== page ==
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In Michael Lewis' 2003 book and Columbia Pictures' 2011 movie of the same name, the audience meets Moneyball -- the term that Lewis gives to a new approach for the better measurement of baseball talent and performance. The approach is adopted by a nonconformist general manager, Billy Beane of the Oakland Athletics, who proves over the course of the book and the movie (and the years that would follow) that Moneyball leads to better baseball analysis, and ultimately better baseball. "If you can't measure it, you can't manage it," the old business saw runs, and so as baseball's measurement tools have improved, its management decisions have improved, and the world -- here, the world of baseball -- has gotten smarter, more competitive, and better.
I'm a big Moneyball fan (I have previously written a bit about my own baseball background). My first published paid pieces -- before The Motley Fool ever existed -- were about sabermetrics, the study of baseball statistics. Specifically, I was urging the founders of fantasy baseball (Rotisserie Baseball, it was called back then) to select better statistics for fantasy baseball leagues. Eventually, I traded in my sabermetrics hat for a belled cap and have never really much looked back.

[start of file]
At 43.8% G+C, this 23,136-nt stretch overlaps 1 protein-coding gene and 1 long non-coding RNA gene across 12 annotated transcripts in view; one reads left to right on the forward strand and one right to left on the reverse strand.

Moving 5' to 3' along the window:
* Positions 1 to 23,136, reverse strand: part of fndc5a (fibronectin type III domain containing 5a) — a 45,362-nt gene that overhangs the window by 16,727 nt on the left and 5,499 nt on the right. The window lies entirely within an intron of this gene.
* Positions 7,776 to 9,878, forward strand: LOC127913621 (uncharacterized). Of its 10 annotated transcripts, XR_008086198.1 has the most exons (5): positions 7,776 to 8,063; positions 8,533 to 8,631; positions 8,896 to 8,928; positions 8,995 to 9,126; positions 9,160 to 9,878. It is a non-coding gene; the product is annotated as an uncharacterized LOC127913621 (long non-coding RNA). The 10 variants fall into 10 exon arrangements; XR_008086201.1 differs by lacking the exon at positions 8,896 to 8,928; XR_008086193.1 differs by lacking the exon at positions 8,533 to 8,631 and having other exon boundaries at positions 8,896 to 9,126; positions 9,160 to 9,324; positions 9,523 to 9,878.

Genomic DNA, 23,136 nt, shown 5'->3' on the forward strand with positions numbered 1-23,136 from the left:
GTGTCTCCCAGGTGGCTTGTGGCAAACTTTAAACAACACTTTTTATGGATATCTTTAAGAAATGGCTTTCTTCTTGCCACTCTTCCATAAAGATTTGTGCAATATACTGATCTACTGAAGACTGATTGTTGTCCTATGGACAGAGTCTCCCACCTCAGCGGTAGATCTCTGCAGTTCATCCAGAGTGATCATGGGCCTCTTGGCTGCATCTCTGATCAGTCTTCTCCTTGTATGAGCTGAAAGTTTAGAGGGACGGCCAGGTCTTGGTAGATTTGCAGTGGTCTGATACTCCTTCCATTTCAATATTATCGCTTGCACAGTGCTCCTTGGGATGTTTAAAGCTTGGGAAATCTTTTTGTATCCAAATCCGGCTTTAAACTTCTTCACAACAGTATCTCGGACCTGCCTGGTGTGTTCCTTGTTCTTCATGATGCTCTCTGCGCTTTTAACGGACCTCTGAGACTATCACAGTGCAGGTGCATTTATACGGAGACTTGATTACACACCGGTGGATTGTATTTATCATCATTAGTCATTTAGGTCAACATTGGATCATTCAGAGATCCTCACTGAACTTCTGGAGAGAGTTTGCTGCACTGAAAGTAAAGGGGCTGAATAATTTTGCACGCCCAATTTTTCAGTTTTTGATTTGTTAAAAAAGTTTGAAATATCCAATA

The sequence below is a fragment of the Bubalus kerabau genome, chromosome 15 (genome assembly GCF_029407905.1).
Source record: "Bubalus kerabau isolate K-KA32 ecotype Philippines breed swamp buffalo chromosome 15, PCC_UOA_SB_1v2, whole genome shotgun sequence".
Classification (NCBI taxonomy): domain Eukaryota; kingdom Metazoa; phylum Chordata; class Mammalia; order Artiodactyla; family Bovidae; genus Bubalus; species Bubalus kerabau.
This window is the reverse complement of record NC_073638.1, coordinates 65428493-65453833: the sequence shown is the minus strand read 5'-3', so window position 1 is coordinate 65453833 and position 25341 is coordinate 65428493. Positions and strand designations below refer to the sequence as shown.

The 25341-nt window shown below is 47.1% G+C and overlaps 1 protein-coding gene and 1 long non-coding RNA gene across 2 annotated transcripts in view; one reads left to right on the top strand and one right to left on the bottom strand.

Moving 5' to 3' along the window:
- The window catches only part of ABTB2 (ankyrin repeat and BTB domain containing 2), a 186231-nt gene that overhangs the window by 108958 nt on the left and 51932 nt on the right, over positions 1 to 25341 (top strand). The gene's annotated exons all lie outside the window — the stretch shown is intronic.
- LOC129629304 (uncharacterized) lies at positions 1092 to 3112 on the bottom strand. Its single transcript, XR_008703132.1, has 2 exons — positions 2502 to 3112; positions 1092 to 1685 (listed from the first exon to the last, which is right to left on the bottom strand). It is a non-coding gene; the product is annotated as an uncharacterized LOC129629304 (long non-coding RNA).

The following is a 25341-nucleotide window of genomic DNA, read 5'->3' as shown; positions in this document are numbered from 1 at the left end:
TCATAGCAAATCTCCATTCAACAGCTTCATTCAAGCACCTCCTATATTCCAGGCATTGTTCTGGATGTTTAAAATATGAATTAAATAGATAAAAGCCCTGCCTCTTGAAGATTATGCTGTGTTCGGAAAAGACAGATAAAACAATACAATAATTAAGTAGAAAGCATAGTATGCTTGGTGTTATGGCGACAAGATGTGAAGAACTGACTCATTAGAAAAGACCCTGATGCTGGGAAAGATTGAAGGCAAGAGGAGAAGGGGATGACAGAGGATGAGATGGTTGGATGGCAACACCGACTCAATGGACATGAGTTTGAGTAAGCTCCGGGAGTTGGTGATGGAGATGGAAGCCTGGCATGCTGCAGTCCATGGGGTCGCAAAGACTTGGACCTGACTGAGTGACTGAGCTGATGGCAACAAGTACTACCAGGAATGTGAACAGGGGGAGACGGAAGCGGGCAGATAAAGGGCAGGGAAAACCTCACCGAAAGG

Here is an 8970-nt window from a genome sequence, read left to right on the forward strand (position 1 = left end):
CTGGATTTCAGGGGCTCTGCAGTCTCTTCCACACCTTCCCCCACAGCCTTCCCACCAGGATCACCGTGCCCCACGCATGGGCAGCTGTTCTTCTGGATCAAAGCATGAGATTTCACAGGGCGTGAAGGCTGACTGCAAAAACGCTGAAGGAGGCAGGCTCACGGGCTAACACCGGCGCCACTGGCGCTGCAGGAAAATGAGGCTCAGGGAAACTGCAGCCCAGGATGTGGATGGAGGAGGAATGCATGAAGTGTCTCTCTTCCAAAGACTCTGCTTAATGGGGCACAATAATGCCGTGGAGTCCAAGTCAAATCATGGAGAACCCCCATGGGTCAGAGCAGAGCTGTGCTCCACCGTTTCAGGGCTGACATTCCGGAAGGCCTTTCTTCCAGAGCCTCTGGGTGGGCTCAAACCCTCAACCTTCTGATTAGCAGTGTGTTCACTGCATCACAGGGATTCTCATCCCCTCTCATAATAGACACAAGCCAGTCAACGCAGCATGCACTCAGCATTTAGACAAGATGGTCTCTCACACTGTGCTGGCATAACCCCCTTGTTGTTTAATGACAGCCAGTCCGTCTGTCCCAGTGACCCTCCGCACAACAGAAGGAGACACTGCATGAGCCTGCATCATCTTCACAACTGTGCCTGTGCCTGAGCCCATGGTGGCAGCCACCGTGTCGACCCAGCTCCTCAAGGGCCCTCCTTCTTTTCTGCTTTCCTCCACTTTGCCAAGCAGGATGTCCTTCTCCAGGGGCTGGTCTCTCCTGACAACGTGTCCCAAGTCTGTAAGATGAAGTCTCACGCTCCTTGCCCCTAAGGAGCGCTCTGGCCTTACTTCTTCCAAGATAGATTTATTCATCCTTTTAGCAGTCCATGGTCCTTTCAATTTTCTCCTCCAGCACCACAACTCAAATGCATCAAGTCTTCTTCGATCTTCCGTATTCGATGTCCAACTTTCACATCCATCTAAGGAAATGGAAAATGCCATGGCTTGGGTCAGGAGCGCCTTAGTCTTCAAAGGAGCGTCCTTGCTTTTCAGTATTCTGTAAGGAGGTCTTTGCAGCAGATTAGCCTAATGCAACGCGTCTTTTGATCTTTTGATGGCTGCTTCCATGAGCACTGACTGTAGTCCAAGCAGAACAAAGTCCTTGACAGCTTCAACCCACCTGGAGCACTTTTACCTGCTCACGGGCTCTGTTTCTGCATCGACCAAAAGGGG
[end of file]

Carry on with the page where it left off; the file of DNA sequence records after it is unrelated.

The more I live and breathe as both a professional investment advisor and as co-chairman of an 18-year-old Internet company working to help the world invest better, the more I am convinced that the world of finance has a critical lesson to learn from the world of Moneyball. And the longer we go without learning it, the poorer (in every way) we shall all be.
"What's his on-base percentage?"
Part of what makes baseball so interesting and compelling to lovers of numbers is that it is scored. The runs are counted, of course, inning by inning, but it's way more than that. Every pitch is noted, analyzed, documented. Every swing, and every time a hitter doesn't swing, is noted, analyzed, documented. In the world of baseball we can find every player's stats, every team's stats, every stat throughout most of baseball history, at this point. Everyone is scored, rated, ranked. Even minor-league players, even college and increasingly high school players, operate under the same conditions -- under a microscope.